Virtue in Machiavelli's "The Prince" Analytical Essay by scribbler

Virtue in Machiavelli's "The Prince"
An analysis of the concept of virtue in Machiavelli's "The Prince".
# 152379 | 1,456 words | 2 sources | MLA | 2013 | US

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This paper interprets the view of virtue in Machiavelli's "The Prince" and draws comparisons with earlier Platonic and Aristotelian views of virtue and politics. The paper finds that in Machiavelli's view, the ruler practices virtue outside the bounds of traditional moral excellence and character; virtue comes closer to whatever is necessary for political power. The paper discusses how in contrast to Plato, Aristotle, and Augustine, Machiavelli sees no problem in the ruler pursuing passions or entering into good or evil if it is beneficial and expedient for power retention, and he does not insist that social good be in the forefront of political philosophy. The paper explains how this goes against the earlier Greek theories that placed lofty ideals of the communal good at the heart of political virtue.

From the Paper:

"According to Machiavelli's The Prince, dominion is acquired either by virtue or by fortune (Machiavelli bk. 6, 22). His entire text seems a sort of guidebook for such princes who wish to know how to preserve the new state that they have conquered by virtue. This is already an interesting use of the word "virtue" since it implies less the character of the leader than the force it took to acquire the new land.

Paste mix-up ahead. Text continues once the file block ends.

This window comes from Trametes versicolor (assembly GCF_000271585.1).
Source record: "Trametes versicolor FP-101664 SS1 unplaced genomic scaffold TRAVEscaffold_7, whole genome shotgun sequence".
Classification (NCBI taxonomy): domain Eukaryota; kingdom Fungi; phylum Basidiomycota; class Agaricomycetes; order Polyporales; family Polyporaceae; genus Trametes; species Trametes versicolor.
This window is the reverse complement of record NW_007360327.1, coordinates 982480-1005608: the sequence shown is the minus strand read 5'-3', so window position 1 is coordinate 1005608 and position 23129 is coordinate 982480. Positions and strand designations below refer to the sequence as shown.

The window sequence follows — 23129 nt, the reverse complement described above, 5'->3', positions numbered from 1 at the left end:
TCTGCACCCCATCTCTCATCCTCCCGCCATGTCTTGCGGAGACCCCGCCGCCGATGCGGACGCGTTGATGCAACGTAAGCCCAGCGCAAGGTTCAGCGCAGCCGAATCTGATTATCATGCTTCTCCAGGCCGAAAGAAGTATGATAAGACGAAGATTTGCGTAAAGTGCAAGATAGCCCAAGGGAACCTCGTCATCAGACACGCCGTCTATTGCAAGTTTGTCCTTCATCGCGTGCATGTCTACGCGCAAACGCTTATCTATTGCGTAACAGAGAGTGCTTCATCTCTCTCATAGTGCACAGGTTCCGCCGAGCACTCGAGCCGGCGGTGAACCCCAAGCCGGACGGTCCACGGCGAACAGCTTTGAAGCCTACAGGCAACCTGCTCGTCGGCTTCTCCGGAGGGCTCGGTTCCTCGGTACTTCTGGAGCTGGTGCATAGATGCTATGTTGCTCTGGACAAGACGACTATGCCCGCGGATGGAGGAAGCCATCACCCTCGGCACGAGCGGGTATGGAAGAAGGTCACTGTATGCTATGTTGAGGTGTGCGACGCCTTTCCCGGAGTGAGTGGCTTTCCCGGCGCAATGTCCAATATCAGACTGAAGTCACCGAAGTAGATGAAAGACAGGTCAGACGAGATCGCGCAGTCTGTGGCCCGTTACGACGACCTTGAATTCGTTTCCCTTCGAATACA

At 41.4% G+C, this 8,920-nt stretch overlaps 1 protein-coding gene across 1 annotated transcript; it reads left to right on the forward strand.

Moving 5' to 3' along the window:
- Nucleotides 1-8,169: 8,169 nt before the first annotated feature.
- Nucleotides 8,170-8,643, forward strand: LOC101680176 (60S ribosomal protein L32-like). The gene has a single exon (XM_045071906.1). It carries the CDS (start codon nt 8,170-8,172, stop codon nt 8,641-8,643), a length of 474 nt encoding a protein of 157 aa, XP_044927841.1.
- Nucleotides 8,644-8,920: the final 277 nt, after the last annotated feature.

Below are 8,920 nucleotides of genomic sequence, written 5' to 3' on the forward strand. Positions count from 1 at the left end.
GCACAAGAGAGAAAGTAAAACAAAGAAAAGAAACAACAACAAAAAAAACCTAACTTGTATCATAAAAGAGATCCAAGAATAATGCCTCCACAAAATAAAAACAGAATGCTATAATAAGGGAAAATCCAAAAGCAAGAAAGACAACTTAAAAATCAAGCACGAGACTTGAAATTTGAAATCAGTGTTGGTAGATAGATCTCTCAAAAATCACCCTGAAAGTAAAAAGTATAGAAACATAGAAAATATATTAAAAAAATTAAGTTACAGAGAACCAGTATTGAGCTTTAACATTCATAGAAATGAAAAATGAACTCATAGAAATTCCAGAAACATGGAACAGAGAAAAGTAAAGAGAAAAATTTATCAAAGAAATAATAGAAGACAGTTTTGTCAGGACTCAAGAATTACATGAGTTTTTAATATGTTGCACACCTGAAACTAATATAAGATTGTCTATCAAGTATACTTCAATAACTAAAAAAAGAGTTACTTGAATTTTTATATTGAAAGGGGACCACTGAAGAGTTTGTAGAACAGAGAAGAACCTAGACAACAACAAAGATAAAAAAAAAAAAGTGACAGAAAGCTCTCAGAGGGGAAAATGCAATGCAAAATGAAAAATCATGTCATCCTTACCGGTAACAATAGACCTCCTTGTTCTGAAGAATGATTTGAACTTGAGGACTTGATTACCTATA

"Machiavelli links politics with virtue, but his concept of virtue is quite different than that typically associated with philosophical ethics. For one thing, he has no qualms about the use of arms and military force. He talks of cruelty badly or well used for political aims. A well used cruelty strikes to ensure that the leader has no doubt in subjugating the new citizens (Machiavelli bk. 9, 35). This is grounded less in morality than in the practical necessities of war and conquest. In his view, laws are no good without arms (a view repeated in his Discourses III.31). War and being prepared for it are virtues. He asserts in book 14 that "a prince must not have any objective nor any thought, nor take up any art, other than the art of war and its ordering and discipline" (Machiavelli bk. 14, 54). This is a very different perspective from the idealistic views of Plato, who might see Machiavelli's perspective as tyrannical. War or armed conflict is never viewed in Plato, Aristotle, or Augustine as a virtuous aspect of politics."

Sample of Sources Used:

  • Machiavelli, Niccolo. The Discourses. Trans. Leslie J. Walker. New York: Penguin Books, 1970.
  • _____. The Prince. Trans. Angelo M. Codevilla. New Haven: Yale University Press, 1997.

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